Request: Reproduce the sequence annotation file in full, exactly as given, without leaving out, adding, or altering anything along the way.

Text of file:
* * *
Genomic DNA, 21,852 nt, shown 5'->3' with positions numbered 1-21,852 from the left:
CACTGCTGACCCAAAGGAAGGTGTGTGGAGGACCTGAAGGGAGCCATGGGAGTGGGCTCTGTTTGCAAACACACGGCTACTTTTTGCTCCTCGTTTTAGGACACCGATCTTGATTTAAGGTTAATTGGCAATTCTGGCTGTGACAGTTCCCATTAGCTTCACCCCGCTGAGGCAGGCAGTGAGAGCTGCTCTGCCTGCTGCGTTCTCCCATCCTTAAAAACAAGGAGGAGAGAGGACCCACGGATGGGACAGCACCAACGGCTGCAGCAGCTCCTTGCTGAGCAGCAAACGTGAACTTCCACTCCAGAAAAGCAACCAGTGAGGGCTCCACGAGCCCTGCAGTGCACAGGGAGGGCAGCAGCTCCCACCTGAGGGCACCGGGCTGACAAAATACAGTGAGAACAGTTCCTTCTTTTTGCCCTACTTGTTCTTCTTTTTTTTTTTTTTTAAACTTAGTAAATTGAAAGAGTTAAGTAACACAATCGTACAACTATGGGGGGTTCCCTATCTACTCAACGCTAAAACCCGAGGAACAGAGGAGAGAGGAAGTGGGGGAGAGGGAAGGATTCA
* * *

Genomic DNA, 21,852 nt, shown 5'->3' with positions numbered 1-21,852 from the left:
CACTGCTGACCCAAAGGAAGGTGTGTGGAGGACCTGAAGGGAGCCATGGGAGTGGGCTCTGTTTGCAAACACACGGCTACTTTTTGCTCCTCGTTTTAGGACACCGATCTTGATTTAAGGTTAATTGGCAATTCTGGCTGTGACAGTTCCCATTAGCTTCACCCCGCTGAGGCAGGCAGTGAGAGCTGCTCTGCCTGCTGCGTTCTCCCATCCTTAAAAACAAGGAGGAGAGAGGACCCACGGATGGGACAGCACCAACGGCTGCAGCAGCTCCTTGCTGAGCAGCAAACGTGAACTTCCACTCCAGAAAAGCAACCAGTGAGGGCTCCACGAGCCCTGCAGTGCACAGGGAGGGCAGCAGCTCCCACCTGAGGGCACCGGGCTGACAAAATACAGTGAGAACAGTTCCTTCTTTTTGCCCTACTTGTTCTTCTTTTTTTTTTTTTTTAAACTTAGTAAATTGAAAGAGTTAAGTAACACAATCGTACAACTATGGGGGGTTCCCTATCTACTCAACGCTAAAACCCGAGGAACAGAGGAGAGAGGAAGTGGGGGAGAGGGAAGGATTCA